Familiarity does not make improvements

When I swam, firstly, it was a good few years ago – before WIFI!!! It was something I did, rather than actively being involved with. It became routine and, like routine, seemed to continue week to week and year to year. This was not a necessarily a bad thing, far from it – the more I trained, the fitter I got, with personal bests a-plenty. As I got older, however, this ceased fairly rapidly – the more I did, did not improve me. I trained just as hard as I had done before, what had been the issue?

 

It was only until I left the pool did I realise that the “how” element of the training, not necessarily the “how much”, was the definitive aspect of what improvements are made on. Yes, I had gotten bigger as an age grouper (and possibly fitter too) through my training, but, inevitably, the inability in myself to spent time improving my mistakes, ultimately, led to the quick demise of personal bests.

 

The vast number of HST athletes with have heard me talk about quality and standards and its huge need to be present on every session, if not every length or stroke. It is not just an action but, in its purest form, a mind-set. Rarely, in our lives, do we spend time on details, most things pass us by – especially those that are familiar to us. It is almost identical in swimming. Every freestyle stroke can be as repetitive (boring?) as the next; as can every butterfly turn or breaststroke kick. It is this familiarity, or lack of attention, that will allow you as athletes to engrain the same old mistakes day in- day out. Being used to something is cause for complacency and it is something that can vastly effect you, as an athlete, in a negative way.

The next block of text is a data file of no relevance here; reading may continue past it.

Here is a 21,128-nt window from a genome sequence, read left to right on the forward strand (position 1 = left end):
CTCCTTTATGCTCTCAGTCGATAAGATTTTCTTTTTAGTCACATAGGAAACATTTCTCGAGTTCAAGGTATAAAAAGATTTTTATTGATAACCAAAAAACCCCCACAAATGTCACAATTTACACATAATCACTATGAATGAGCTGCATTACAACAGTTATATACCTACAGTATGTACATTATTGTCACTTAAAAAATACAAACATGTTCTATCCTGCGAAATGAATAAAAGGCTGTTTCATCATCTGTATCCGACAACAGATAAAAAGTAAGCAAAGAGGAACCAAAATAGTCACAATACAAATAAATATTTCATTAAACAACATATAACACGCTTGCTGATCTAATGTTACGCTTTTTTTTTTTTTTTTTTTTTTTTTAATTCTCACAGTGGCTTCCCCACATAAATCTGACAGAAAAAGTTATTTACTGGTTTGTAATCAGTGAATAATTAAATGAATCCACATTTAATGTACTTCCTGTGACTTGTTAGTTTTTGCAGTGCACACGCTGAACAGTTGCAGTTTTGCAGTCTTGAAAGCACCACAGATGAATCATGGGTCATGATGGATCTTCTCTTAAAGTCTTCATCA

Every aspect of every length should be a cause for scrutiny and examination (as well as experimentation to what works and does not). This takes time, effort and frustration but is surely worth it (over “working hard” on staying in the same spot). Every athlete in HST must have the incessant need to self-correct and self-better themselves every time they go near a workout – completion is not the goal. Just completing is the easy option, the option you can pat yourself on the back and call it a day “well done”. I expect, as a group, our attention to detail will be one of our finest qualities over time.

 

It is in the finer detail that allows you the opportunity to amend and better the overall athlete which will make you swim better. My advice is treat every session/turn/stroke/push up like a new one – one that has to be better than the one before. Do not be familiar, do not be normal and do not get used to where you are – as that is not where you want to be.

 

TO BE BETTER, ONE MUST BE BETTER THAN WHAT THEY WERE BEFORE.

Yours in swimming,

Jimmy

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